NEWSLETTER   No. 1     [ first page only]    February 23, 1969

         a new organization of scientists concerned with all the problems
         of today's world and seeking a radical redirection in the control
         of modern science and technology.

SSPA, a nationwide organization open to all scientists, engineers and students
in these fields, was launched during the annual meeting of the American Physical
Society in New York City on February 4, 1969.  The call for the first meeting stated:

                                      THE PROBLEMS:
1. Government support of research and development is overwhelmingly dominated by
military projects, while the existing levels of armament already constitute the
greatest threat to world peace and security.  The ABM program must be stopped.

2.  The uncontrolled spawning of technology has produced the many hazards of envir-
onmental pollution and has also contributed to the socially destructive conditions
in our cities;  yet there is no real attempt to apply technical skills in a con-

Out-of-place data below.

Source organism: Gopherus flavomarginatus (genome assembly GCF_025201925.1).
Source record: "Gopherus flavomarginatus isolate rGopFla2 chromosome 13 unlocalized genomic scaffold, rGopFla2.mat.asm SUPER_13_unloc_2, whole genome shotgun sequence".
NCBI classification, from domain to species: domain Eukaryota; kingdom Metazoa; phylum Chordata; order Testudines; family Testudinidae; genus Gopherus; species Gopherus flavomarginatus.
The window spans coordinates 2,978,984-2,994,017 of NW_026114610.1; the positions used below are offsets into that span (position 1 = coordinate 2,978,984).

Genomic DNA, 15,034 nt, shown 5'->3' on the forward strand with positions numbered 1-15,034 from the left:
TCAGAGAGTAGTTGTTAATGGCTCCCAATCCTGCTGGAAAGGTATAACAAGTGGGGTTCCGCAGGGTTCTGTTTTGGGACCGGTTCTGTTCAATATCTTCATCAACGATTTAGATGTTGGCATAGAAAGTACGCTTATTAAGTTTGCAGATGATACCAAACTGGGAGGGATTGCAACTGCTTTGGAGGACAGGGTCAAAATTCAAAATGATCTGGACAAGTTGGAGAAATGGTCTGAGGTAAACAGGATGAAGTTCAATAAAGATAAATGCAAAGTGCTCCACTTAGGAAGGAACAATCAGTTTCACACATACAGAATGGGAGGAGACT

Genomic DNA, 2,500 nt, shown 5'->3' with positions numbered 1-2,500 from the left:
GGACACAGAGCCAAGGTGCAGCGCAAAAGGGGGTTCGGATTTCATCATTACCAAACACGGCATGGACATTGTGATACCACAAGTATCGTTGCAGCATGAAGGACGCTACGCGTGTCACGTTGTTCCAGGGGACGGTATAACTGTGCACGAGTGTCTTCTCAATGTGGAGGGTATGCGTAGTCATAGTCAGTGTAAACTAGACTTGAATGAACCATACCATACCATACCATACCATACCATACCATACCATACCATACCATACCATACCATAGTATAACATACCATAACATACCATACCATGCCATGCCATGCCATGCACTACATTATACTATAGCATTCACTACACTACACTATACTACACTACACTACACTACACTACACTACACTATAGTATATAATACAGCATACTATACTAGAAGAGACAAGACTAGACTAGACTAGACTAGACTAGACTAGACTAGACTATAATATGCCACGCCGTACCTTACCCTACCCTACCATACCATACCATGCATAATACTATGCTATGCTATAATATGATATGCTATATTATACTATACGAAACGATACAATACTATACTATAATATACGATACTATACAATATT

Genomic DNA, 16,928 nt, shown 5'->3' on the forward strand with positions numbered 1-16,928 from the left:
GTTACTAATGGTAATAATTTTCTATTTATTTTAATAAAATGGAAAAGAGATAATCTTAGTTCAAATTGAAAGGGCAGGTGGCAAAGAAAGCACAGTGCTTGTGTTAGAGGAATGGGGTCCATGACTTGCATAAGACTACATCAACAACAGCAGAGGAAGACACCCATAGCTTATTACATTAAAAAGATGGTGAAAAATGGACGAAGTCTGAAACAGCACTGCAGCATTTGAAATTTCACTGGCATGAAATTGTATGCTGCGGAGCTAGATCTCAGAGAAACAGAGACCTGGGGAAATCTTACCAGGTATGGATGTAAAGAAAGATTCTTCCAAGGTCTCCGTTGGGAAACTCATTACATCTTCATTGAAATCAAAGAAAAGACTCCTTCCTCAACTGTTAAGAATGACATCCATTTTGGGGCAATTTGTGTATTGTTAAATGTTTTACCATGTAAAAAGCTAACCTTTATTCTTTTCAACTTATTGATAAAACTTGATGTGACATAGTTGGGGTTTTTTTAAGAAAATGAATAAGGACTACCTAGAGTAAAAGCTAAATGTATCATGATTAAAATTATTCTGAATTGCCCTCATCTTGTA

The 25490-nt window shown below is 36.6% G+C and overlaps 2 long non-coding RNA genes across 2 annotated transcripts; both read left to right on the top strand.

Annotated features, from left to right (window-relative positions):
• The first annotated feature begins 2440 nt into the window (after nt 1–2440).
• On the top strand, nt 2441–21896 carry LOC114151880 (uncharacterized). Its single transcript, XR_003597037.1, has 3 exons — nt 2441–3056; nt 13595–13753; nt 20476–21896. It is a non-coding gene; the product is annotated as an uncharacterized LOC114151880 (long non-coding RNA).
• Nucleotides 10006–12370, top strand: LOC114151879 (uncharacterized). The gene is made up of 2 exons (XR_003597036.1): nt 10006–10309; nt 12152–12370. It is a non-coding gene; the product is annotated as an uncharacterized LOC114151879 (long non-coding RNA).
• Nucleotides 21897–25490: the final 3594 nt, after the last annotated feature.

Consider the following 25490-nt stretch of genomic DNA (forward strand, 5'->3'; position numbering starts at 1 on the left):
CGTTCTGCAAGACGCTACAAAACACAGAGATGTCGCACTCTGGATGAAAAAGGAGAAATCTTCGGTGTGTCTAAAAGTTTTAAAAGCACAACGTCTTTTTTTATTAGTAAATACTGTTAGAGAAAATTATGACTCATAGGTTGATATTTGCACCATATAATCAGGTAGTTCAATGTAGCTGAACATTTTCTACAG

structive plan to improve life for all men [sic] on this planet.

3.  There is no organization which represents the professional community of
scientists.  Leadership has fallen to a pocketful of government advisors who,
though for the most part very talented and well-meaning men, have been absorbed
into the Washington establishment.  We need a vehicle to sponsor vigorous expres-
sion of our own self-interests, of our opinions on federal policies and of our
moral responsibilities to society at large.
                     . . . . . . . . . . . . . . . . . . . . . . . . . . . .

     Conceived of as an independent and loosly organized assembly, we hope to
provide a means whereby socially aware scientists can act as a coherent body
to help solve the vital problems pressing upon us all.  While maintaining coop-
erative relations with older groups working in this area we feel the need for
a fresh start;  and we particularly seek active participation by the younger
scientists,  including students at all levels.  The structure will be very dis-
persed:  we consist of a set of local groups formed upon the initiative of their
members;  the national framework will act to coordinate projects begun at the
local level rather than to fix policy.  This arrangement should allow autonomy
of action and also puts the burden of leadership on the maximum number of
individuals.  The chief organ of communication will be a newsletter, to which
members will contribute reports on their local activities along with research
studies, proposals for group actions, etc.

     We invite your membership and active participation:  please send your name
and address, along with dues of $5 ($2 for students) to